You could follow Franklin's suggestion and, rather than removing the tank just to check the ground connection, merely run a wire from a clean area of the body of the sending unit to a clean & unpainted area on the frame or body and see if the behavior changes.

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Originally Posted by Galendor View Post
Based on what Franklin2 said - am I right to assume my problem (fuel guage doesn't work for one tank only) will probably require fixing/replacing the fuel sender that lives inside the tank?
Yeah.

To test the gauge & wiring - remove the wire from the sending unit (the factory wire, not one you may have added per the above) and, with the key in RUN or ACCY, ground it to the frame and the gauge should swing all the way full. Un-ground it and the gauge should read all the way empty.

If that test passes, the wire and gauge are good, the problem is in the sending unit - either the float has filled with gasoline and has sunk, or the mechanism has worn through the very very very fine wire that makes up the rheostat inside. <-- I'm betting on the latter
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Old 05-05-2011, 10:01 PM
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Come to think of it, Franklin may be correct, at least in certain situations - specifically, if you have an in-tank pump - and maybe even on some of the later trucks that don't have the pump, they may have a separate ground wire in the harness that positively connects the sending unit to a ground.

I'd have to look at the wiring diagram to be certain, I'm going from memory here and it's been a few years since I was in my gas tanks; I don't think my 1981 has a separate ground wire at all.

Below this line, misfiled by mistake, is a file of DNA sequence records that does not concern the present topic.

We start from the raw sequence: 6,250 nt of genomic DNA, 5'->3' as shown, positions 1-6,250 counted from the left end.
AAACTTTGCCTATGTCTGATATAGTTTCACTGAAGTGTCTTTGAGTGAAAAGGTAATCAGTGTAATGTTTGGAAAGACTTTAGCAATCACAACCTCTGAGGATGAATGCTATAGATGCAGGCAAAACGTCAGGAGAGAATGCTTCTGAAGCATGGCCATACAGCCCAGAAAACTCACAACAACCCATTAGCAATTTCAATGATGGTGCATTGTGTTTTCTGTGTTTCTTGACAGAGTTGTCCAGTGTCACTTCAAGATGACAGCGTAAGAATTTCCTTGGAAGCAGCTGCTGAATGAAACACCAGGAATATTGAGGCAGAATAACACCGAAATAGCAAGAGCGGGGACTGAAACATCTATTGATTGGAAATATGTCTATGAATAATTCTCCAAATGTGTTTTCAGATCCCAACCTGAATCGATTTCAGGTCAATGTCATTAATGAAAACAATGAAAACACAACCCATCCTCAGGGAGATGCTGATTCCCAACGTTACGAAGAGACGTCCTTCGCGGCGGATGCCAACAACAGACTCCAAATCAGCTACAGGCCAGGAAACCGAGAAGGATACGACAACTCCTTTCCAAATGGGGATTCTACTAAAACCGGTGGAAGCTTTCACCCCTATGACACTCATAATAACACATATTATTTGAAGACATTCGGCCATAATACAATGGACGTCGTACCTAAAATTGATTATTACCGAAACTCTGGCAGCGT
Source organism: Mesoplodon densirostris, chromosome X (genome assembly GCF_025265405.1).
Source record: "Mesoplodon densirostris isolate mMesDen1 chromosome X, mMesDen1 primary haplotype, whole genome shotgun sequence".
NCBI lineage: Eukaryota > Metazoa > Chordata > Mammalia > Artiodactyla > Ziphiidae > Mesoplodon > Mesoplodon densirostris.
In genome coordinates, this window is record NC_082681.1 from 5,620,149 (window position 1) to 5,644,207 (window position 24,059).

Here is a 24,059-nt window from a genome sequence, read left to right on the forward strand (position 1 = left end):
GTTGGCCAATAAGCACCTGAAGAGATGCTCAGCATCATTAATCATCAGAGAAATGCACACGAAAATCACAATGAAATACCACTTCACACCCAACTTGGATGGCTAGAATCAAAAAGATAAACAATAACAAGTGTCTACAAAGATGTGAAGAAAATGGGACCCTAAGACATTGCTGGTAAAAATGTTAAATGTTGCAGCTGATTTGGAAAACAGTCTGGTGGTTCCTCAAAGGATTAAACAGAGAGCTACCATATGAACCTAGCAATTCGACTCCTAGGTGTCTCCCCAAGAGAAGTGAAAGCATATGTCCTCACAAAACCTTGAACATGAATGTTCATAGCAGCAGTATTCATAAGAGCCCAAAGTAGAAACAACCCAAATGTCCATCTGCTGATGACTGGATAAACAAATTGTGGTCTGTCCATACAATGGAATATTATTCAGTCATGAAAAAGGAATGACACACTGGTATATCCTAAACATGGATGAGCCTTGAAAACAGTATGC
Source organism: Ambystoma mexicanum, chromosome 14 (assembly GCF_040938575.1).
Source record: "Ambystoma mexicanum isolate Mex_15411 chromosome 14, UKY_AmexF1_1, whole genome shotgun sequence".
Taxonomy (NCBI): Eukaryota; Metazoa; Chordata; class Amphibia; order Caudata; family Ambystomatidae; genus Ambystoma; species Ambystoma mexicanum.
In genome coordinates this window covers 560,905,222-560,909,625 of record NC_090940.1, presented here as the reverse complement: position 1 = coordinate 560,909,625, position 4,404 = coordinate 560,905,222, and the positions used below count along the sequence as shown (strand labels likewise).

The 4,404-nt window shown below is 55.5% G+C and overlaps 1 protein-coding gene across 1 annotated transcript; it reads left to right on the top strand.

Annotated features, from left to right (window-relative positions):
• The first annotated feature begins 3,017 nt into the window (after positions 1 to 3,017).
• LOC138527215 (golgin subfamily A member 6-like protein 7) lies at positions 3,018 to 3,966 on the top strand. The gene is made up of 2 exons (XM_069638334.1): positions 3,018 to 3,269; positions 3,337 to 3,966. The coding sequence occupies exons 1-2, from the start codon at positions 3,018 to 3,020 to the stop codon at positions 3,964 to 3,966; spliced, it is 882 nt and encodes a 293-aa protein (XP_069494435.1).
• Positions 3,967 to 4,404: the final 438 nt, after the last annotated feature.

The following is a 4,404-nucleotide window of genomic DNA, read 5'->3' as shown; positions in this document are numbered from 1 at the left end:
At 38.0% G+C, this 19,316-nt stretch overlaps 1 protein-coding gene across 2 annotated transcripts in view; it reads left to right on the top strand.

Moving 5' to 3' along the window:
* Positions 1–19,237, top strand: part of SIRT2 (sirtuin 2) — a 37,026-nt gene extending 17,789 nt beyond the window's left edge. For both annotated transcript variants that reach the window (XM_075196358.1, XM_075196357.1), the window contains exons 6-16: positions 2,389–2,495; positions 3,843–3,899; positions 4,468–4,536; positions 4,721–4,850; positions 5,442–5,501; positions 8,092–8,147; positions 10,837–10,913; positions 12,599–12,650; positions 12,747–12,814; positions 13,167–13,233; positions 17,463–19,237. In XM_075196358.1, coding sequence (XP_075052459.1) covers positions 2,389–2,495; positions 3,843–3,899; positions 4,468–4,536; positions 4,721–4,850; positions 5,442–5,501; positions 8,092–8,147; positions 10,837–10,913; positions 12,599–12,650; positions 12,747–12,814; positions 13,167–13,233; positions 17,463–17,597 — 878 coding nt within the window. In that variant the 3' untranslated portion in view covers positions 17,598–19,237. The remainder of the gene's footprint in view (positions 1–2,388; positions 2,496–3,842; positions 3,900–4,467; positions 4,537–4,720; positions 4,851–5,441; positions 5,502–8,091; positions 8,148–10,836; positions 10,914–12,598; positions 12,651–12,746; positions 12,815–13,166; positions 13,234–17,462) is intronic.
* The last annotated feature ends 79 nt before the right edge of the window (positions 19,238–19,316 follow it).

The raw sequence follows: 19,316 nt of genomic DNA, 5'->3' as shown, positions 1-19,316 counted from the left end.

In any case, to test the grounding of that device, run a separate ground wire from the sender to the frame and see if the behavior changes.
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Old 05-05-2011, 10:34 PM
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Quote:
Originally Posted by ctubutis View Post
No, you're still confused... the *body* of the sending unit *is* the ground connection. The sending unit connects to the gas tank and is held in place by the lock ring; the tank is bolted to the body, the body is electrically connected to the engine, the engine connects to the battery negative cable.

The factory wiring connector contains only the wire that leads to the gauge; the sending unit provides for a variable-resistance ground connection (at least on the earlier models it's like this).


You could follow Franklin's suggestion and, rather than removing the tank just to check the ground connection, merely run a wire from a clean area of the body of the sending unit to a clean & unpainted area on the frame or body and see if the behavior changes.

To test the gauge & wiring - remove the wire from the sending unit (the factory wire, not one you may have added per the above) and, with the key in RUN or ACCY, ground it to the frame and the gauge should swing all the way full. Un-ground it and the gauge should read all the way empty.

If that test passes, the wire and gauge are good, the problem is in the sending unit - either the float has filled with gasoline and has sunk, or the mechanism has worn through the very very very fine wire that makes up the rheostat inside. <-- I'm betting on the latter
Ok - got it now, THANK you very much for the clarification. Final question - and I apologize in advance for my ignorance - but do I have to drop the tank to perform these tests? My preliminary investigation under the truck left me with the impression that the sending unit body and factory wire cannot be accessed without dropping the tank. Does that sound correct?
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Old 05-05-2011, 10:41 PM
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It's certainly easier when the tanks are dropped BUT you can probably get away with just dropping it maybe 3 inches or so, enough room to wiggle your hand up into there.

A mirror on a stick and a flashlight will help.

Click the image to open in full size.
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Old 05-05-2011, 10:41 PM